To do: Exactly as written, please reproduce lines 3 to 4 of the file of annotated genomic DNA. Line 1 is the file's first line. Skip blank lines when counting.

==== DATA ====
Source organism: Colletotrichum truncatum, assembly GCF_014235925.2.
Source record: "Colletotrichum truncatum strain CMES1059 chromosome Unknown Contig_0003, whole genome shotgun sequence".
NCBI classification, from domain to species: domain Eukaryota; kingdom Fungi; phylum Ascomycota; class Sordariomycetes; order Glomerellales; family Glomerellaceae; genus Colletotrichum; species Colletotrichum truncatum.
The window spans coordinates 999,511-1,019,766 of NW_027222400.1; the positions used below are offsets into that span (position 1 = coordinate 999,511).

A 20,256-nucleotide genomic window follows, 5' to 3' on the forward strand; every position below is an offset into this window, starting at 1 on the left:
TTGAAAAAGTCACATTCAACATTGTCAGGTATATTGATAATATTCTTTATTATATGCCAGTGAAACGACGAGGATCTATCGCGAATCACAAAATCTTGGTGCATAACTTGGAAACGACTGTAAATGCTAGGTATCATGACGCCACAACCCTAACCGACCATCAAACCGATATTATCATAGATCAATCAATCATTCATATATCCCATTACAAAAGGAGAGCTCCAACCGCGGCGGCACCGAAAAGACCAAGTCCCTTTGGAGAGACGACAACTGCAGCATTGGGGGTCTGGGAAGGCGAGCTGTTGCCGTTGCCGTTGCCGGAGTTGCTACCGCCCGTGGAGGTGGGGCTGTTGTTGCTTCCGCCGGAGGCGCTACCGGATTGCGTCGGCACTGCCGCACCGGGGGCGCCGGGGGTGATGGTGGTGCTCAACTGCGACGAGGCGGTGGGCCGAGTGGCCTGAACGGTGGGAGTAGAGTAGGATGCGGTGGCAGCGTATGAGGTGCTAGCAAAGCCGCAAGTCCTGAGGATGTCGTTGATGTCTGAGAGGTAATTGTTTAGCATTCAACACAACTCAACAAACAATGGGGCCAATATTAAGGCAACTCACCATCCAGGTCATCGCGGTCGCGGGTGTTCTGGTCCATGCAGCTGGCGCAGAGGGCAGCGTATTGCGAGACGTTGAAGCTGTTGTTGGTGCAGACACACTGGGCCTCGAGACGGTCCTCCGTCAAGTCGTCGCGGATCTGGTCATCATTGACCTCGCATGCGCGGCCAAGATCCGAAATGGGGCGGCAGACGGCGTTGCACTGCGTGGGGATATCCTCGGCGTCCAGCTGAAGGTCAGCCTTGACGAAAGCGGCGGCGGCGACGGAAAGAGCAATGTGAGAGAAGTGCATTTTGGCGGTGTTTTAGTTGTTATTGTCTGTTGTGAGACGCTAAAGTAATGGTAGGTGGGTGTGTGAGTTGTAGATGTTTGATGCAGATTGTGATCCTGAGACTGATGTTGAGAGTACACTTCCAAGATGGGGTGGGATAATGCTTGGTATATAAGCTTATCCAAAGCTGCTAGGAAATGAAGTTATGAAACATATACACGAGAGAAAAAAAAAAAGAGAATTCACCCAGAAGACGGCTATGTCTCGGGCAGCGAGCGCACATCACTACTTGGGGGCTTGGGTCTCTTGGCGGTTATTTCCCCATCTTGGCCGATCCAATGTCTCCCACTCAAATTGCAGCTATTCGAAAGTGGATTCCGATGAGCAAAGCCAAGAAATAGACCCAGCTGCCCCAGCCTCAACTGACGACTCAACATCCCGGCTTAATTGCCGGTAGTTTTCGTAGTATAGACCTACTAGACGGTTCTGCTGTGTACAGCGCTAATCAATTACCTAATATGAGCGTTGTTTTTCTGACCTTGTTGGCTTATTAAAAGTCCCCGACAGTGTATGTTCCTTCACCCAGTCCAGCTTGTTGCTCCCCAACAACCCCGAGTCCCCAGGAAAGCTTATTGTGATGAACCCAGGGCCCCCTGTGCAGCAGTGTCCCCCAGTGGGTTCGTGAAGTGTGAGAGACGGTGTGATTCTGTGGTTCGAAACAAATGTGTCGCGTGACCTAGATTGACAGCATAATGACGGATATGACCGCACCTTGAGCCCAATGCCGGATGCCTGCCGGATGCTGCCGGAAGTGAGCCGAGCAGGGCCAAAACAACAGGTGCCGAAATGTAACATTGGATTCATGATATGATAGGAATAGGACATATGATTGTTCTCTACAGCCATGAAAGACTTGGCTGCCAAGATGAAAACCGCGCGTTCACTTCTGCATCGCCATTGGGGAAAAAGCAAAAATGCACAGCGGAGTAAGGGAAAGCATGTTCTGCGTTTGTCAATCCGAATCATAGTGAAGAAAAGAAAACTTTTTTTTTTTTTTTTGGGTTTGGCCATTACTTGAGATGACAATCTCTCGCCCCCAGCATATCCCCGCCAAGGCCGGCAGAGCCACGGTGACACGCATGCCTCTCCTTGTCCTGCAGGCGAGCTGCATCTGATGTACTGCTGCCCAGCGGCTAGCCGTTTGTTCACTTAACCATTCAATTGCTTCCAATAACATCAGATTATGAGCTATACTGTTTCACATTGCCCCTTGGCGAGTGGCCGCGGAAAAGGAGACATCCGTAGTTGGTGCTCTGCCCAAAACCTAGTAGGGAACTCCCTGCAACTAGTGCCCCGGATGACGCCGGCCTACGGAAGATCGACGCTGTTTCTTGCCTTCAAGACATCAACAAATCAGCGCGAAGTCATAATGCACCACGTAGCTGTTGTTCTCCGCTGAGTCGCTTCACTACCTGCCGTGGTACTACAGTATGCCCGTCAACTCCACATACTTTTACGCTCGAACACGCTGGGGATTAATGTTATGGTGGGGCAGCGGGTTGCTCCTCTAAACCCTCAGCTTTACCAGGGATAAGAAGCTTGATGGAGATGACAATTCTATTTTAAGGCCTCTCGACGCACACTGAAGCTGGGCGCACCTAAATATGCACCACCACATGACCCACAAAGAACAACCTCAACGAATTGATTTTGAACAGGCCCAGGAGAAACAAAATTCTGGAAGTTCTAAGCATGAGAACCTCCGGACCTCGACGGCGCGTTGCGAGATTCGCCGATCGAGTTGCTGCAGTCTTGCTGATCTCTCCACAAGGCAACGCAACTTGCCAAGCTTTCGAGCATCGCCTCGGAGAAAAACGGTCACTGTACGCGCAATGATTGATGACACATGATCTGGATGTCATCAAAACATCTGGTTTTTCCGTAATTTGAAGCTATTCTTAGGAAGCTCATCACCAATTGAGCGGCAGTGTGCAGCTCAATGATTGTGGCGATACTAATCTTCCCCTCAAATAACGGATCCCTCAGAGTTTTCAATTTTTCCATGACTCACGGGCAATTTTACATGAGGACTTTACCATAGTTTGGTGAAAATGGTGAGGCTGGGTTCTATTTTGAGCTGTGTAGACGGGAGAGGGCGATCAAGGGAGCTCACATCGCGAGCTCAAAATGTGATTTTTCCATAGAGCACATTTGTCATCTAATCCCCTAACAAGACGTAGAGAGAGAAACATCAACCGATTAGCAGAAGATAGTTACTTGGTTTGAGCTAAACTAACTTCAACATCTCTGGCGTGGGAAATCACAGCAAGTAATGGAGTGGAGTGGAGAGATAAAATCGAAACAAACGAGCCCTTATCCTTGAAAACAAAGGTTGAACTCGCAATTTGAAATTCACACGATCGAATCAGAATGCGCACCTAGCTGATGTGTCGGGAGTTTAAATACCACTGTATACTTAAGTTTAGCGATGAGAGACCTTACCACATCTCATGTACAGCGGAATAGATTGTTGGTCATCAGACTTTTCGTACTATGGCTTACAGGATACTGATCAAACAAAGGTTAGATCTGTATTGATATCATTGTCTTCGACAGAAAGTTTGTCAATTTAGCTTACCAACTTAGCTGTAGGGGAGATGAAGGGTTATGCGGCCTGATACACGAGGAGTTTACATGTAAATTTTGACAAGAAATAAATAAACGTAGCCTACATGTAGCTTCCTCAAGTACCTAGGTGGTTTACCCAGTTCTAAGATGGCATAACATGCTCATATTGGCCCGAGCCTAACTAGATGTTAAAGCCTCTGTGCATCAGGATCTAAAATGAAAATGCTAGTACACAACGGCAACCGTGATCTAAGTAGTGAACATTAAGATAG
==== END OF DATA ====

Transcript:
NCBI classification, from domain to species: domain Eukaryota; kingdom Fungi; phylum Ascomycota; class Sordariomycetes; order Glomerellales; family Glomerellaceae; genus Colletotrichum; species Colletotrichum truncatum.
The window spans coordinates 999,511-1,019,766 of NW_027222400.1; the positions used below are offsets into that span (position 1 = coordinate 999,511).